Shift left in 60 seconds
Shift left is a way to think about security work. It aims to reduce the most risk, for the least effort, and self-improve over time.
Imagine the set of outcomes for any given security risk:
- Prevented — Risk is never materialized
- Found automatically — Risk is found, but time-cheaply by tooling
- Found manually — Risk is found, by people inside the company
- Found externally — Risk is found, and told to the security team
- Unfound — Risk lurks unfound
- Exploited — Risk is found, and exploited by badguys
For the thousands of risks unearthed, we want to tilt the most likely outcomes leftwards on this spectrum, to shift left.
This applies to most (all?) work done by an information security team.
- Finding things earlier is better, as less chance of harm to users
- Efficiency — The set of risks possible to prevent remove huge swaths of more expensive work downstream, and risks findable by computers, should be found that way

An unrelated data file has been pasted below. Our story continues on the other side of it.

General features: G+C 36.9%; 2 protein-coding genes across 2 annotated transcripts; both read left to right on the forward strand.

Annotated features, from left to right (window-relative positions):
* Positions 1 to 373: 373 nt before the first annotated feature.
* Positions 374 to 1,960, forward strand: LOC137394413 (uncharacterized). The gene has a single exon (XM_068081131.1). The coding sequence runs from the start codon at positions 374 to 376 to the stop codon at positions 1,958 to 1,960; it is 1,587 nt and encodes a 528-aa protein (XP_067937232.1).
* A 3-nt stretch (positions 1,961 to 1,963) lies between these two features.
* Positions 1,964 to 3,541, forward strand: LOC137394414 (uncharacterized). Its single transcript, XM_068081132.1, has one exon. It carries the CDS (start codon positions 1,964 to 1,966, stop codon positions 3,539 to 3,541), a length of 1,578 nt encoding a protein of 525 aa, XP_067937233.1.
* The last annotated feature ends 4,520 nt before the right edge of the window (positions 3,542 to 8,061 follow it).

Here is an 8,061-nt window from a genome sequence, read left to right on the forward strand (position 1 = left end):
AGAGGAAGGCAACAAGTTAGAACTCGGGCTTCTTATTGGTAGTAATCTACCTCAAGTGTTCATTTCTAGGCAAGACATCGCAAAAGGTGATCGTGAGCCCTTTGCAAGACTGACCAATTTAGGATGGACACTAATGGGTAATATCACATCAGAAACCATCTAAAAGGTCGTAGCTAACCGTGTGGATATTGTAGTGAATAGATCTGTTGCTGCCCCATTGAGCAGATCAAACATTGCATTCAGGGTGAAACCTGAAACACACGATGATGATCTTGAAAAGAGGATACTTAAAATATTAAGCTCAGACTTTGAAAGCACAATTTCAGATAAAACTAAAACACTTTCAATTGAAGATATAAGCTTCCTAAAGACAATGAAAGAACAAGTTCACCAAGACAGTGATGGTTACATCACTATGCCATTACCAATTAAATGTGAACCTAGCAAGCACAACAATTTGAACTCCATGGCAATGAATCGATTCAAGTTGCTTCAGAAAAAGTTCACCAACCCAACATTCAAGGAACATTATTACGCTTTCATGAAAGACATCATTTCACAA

- Defense in depth — If one method misses a risk, a later method may find it
- Continuous Improvement — Stacking different methods means an inherent feedback loop for each individual method to improve, E.g: A bug bounty finding becomes a new static analysis rule
How do we know if its working?
- Classes of security risk eliminated, e.g: sql injection, malware on laptops
- % of security risks found via humans vs automation
- Human time cost per risk found, severity-weighted. A CVE 9 cost 400 hours to find in 2015, and 200 now.
- The distribution of which risks fell into which outcome bucket n years ago vs today, ideally shifting leftward.
- Lessons into landed work. How many new rules/tools/partnerships/training were created from generalizing novel risks found
- Mitigations - 10 classes of risk still happen, but when they do is blast radius smaller? E.g A sandbox for memory safety vulns